Distribution.—Resident from southern Arizona (rarely), southern New Mexico (rarely), western (rarely) and southern Texas south through Middle America (including the Bay Islands, off Honduras) to northwestern Costa Rica (Gulf of Nicoya region). Northernmost breeding populations in Arizona, New Mexico, and western Texas are largely migratory southward in nonbreeding season.
Buteo nitidus (Latham). Gray-lined Hawk.
Falco nitidus Latham, 1790, Index Ornithol. 1: 41. Based on the “Plumbeous Falcon" Latham, Gen. Synop. Birds (suppl.) 1: 37. (in Cayana = Cayenne.)
Habitat.—Gallery Forest, Tropical Deciduous Forest, Tropical Lowland Evergreen Forest Edge, River-edge Forest (0-1600 m; Tropical and Subtropical zones).
Distribution.—Resident from Costa Rica (except northwest), Panama, Colombia, Venezuela, Tobago, Trinidad, and the Guianas south, west of the Andes to western Ecuador and east of the Andes to northern Argentina, Paraguay, and southern Brazil.
American Ornithologists’ Union. 1983. Checklist of North American Birds. 6th ed. American Ornithologists’ Union, Washington, D.C.
American Ornithologists’ Union. [Online]. 2010. Check-list of North American Birds. American Ornithologists’ Union, Washington, D. C. <http://www.aou.org/checklist/index.php3> (24 February 2010).
Baird, S. F., T. M. Brewer, and R. Ridgway. 1874. A history of North American birds, Volume 3. Little Brown and Company, Boston, MA.
Banks R. C., C. Cicero, J. L. Dunn, A. W. Kratter, P. C. Rasmussen, J. V. Remsen Jr., J. D. Rising, and D. Stotz. 2006. Forty-seventh supplement to the American Ornithologists' Union Check-list of North American birds. Auk 123:926-36.
Bierregaard, R. O. 1994. Grey Hawk. In J. del Hoyo, A. Elliot, and J. Sargatal [eds.], Handbook of the Birds of the World, Volume II. Lynx Edicions, Barcelona, Spain.
Blake, E. R. 1977. Manual of Neotropical Birds. University of Chicago Press, Chicago, IL.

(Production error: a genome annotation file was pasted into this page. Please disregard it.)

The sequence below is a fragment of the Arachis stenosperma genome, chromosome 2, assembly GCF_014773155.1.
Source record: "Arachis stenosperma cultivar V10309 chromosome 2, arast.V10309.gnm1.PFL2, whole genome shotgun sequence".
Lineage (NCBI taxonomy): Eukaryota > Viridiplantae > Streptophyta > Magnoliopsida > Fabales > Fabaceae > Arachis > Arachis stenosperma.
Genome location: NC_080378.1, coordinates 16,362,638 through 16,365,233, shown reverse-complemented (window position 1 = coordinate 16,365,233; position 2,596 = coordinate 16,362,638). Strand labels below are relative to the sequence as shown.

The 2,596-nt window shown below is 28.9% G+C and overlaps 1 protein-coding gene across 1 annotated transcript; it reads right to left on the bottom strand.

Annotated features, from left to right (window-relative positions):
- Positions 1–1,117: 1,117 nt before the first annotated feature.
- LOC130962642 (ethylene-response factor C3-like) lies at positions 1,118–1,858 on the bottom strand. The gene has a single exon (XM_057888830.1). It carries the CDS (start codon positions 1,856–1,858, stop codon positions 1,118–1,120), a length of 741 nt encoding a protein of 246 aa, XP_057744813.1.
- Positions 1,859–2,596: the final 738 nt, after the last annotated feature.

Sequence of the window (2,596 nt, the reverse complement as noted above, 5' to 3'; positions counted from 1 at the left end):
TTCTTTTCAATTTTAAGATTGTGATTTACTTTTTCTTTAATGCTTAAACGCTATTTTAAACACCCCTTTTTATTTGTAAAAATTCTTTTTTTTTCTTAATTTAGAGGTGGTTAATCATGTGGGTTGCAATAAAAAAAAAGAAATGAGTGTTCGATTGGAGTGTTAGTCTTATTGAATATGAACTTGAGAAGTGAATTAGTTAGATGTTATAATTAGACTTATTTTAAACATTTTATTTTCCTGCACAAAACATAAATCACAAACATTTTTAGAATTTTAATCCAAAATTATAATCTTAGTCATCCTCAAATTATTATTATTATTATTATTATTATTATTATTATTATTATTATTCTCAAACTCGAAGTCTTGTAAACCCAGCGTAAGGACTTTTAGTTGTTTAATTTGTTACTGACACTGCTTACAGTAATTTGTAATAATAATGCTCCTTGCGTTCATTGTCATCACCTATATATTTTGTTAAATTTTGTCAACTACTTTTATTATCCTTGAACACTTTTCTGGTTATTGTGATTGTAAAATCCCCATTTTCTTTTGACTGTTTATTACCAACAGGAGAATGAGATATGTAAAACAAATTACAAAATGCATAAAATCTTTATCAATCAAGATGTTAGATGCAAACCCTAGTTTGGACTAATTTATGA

Ferguson-Lees, J., and D. A. Christie. 2001. Raptors of the World. Christopher Helm, London.
Friedmann, H. 1950. Birds of North and Middle America. Falconiformes. U.S. National Museum Bulletin, no. 50, part 2.
Hilty, S. L. 2003. Birds of Venezuela. Second Edition. Princeton University Press, Princeton, NJ.
Johnson, N. K., and H. J. Peeters. 1963. The systematic position of certain hawks in the genus Buteo. Auk 80:417-446.
Latham, J. 1790. Supplement to the general synopsis of birds. Leigh and Southeby, London.
Miller, W. D., and L. Griscom. 1921. Description of proposed new birds from Central America, with notes on some other little-known forms. American Museum Novitates, no. 25.
Millsap, B. A. 1986. Biosystematics of the Gray Hawk, Buteo nitidus (Latham). M. Sc. thesis, George Mason University, Fairfax, VA.
Millsap, B. A., S. H. Seipke, and W. S. Clark. 2011. The Gray Hawk (Buteo nitidus) is two species. Condor 113:326-339.
Riesing, M. J., L. Kruckenhauser, A. Gamauf, and E. Haring. 2003. Molecular phylogeny of the genus Buteo (Aves: Accipitridae) based on mitochondrial marker sequences. Molecular Phylogenetics and Evolution 27:328-342.
Schlegel, H. 1862. Asturinae. Muséum d'Histoire Naturelle des Pays-Bas, Revue Méthodique et Critique des Collections Déposées dans cet Éstablissement, vol. 2, monograph 6. Leyden, Netherlands.
Sibley, C. G., and B. L. Monroe. 1990. Distribution and Taxonomy of Birds of the World. Yale University Press, New Haven, CT.
Stiles, F. G., and A. F. Skutch. 1989. A guide to the birds of Costa Rica. Comstock, Ithaca, NY.
Stresemann, E., and D. Amadon. 1979. Falconiformes. In E. Mayr and G. W. Cottrell [eds.], Checklist of birds of the World, volume 1. Museum of Comparative Zoology.
van Rossem, A. J. 1930. A northwestern race of the Mexican Goshawk. Condor 32:303-304.
Williams, S. O. III, and D. Krueper. 2008. The changing status of the Gray Hawk in New Mexico and adjacent areas. Western Birds 39:202-208.
Brian A. Millsap, Sergio H. Seipke, and William S. Clark, May 2012
Comments from Stiles: “”YES, in the sense that our birds become Gray-lined Hawk (thereby endorsing the decision to split, which is the province of NACC).”
Comments from Pacheco: “YES. Endorsed for the good reasons given in the proposal.”
Comments from Robbins: “YES, long overdue to recognize these as separate species. Gray-lined is an appropriate English name.”
Comments from Jaramillo: “YES – I am ok with the English name Gray-lined Hawk, although it is cumbersome. It does have history though, so let’s keep it.”